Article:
Posted by: rbbadger | May 9, 2012

Schoenberg, Ode to Napoleon Buonaparte, Op. 41

The great Austrian composer Arnold Schönberg has long been a favourite of mine.  Unfortunately, there’s no way to more quickly empty a concert hall than to put a work of Schönberg’s on the programme.  His work is, to put it mildly, difficult.  Schönberg is famous for two things, firstly atonality and secondly the twelve-tone method.  Atonality means that a given composition avoids any semblance of tonal centres.  Rather than being in a given key, it embraces all of them.  Thus, the concepts of dissonance and consonance are totally gone.  The twelve-tone method involves arranging the twelve notes of the chromatic scale into a series.  This series may be transposed, inverted, rendered backwards, or backwards and inverted. 

Basically, you have to listen to his music many times in order to get a handle on it.  Despite his very advanced procedures, most of which many audiences have never come to terms to with, his compositional processes are firmly rooted in the traditions of Western music.  However, it is complicated.  Appreciating Schönberg is like appreciating some of the more difficult works of literature, say James Joyce. 

Schönberg was a Jew.  When Hitler took over in Germany, he lost his position at the Prussian Academy in Berlin.  He fled to France, later spending some time in Spain.  He arrived in the United States and took a job teaching in Boston and New York.  When an offer from UCLA materialized, he moved to the Los Angeles area, where he remained until his death in 1951.  He never returned to his native Austria, though his remains were later transferred to Austria.  His body now rests in the Zentralfriedhof Cemetery, where Beethoven, Schubert, and Brahms are buried.   While in California, he became friends with George Gershwin and taught, among others, John Cage. 

One of my favourite works of Schönberg’s is his setting of Lord Byron’s Ode to Napoleon Buonaparte.  Lord Byron was an admirer of Napoleon.  He was quite disenchanted with Napoleon when he abdicated in 1814.  Schönberg felt that this poem, which burns with loathing for Napoleon, best expressed what he thought of Hitler.  It is set for string quartet and reciter, instead of a singer.  While this work is largely atonal, the series used by Schönberg does allow for fleeting references to tonality.  In actually does end in E-flat major, the same key of Beethoven’s Symphony No. 3 “Eroica”.  The Beethoven symphony was originally dedicated to Napoleon, though the dedication was angrily scratched out by the composer when he heard news of Napoleon’s self-coronation as Emperor.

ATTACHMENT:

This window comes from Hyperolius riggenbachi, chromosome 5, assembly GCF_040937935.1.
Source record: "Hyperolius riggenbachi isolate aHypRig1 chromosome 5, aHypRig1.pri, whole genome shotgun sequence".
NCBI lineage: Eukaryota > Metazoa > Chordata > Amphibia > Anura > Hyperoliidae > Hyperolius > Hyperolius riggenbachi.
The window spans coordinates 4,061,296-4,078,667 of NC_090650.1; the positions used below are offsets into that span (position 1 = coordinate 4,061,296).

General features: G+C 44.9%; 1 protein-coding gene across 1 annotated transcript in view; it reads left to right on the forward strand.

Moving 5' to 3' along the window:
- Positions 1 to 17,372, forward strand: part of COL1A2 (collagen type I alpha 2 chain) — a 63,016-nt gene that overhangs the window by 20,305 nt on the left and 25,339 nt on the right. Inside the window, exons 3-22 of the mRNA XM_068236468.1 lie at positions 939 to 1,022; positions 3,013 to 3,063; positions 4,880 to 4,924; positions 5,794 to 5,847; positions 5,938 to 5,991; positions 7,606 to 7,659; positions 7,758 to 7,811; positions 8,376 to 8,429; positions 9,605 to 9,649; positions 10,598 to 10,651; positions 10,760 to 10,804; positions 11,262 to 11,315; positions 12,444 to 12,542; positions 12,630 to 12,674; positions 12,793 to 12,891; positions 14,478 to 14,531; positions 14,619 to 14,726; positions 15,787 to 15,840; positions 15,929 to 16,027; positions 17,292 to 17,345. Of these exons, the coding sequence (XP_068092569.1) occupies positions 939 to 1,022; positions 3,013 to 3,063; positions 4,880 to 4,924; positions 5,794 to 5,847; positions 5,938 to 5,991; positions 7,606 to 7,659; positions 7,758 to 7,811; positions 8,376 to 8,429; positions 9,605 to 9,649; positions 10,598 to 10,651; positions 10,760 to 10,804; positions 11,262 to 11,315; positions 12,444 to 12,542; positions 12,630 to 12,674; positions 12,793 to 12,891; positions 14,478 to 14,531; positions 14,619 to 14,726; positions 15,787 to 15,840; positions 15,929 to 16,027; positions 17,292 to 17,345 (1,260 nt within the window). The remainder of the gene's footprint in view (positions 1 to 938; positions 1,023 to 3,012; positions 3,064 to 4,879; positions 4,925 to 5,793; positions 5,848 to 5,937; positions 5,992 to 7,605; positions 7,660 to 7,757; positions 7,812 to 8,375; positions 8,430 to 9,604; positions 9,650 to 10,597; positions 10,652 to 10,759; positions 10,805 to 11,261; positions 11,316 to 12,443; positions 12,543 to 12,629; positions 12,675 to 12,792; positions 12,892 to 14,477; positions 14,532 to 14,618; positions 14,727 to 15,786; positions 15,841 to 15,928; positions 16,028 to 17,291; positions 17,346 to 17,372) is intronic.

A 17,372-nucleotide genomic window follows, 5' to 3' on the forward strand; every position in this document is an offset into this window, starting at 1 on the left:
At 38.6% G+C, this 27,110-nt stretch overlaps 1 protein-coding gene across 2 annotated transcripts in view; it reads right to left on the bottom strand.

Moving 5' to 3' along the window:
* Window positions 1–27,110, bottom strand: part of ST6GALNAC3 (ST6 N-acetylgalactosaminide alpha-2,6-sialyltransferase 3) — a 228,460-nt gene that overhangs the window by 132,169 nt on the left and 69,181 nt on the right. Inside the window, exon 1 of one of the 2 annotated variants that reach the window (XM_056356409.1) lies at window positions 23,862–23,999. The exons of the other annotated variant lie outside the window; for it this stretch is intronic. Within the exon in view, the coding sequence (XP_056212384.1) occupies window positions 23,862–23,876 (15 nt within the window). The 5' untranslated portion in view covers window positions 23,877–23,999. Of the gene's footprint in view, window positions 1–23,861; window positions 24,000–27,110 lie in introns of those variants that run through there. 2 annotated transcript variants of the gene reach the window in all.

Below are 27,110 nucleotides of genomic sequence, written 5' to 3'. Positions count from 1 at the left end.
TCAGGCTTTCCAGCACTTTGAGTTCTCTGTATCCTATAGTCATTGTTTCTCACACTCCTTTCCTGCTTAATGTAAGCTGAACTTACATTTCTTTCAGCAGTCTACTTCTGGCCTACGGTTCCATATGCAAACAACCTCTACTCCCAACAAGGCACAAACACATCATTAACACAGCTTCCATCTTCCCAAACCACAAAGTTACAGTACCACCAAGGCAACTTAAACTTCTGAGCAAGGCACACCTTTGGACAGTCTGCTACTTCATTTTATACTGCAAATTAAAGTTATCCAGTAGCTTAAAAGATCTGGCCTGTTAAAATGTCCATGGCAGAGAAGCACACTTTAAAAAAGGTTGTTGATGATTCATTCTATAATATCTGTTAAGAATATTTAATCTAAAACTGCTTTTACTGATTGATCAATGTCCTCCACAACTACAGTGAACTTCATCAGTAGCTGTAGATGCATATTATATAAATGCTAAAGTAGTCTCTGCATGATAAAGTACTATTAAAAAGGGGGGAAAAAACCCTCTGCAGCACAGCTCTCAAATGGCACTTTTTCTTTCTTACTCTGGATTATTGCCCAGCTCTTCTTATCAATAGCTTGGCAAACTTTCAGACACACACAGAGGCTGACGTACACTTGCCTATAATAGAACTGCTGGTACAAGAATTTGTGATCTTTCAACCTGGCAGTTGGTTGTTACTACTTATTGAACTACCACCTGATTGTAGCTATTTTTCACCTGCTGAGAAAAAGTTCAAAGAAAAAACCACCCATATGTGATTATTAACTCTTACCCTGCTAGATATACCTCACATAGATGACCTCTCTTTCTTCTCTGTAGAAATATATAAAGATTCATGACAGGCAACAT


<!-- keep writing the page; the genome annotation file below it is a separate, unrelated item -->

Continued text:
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Responses

  1. Thanks for your article.
    I found it, because I’m doing some research on Ode to Napoleon. The piece is going to be a part of a concert-program, which I’ve been asked to “stage”.
    I wonder why you and even Schöenberg se such a close resemblance between Napoleon and Hitler

    As you write yourself Byron was a great admirer of Napoleon and his thoughts – what Byron regrets is only Napoleon wasn’t brave enough to commit suicide before he was taken away from power.

    Don’t you think that Schöenberg actually didn’t read the poem as it was meant because of the situation in the 40’s.

    I found this analysis – which only are focusing on the text. It might interest you:

    http://www.napoleon-series.org/ins/scholarship97/c_byron.html

    • It is entirely possible that Schoenberg misread Byron or read into Byron something that wasn’t there. Nevertheless, it remains one of my favourite of all of Schoenberg’s work.


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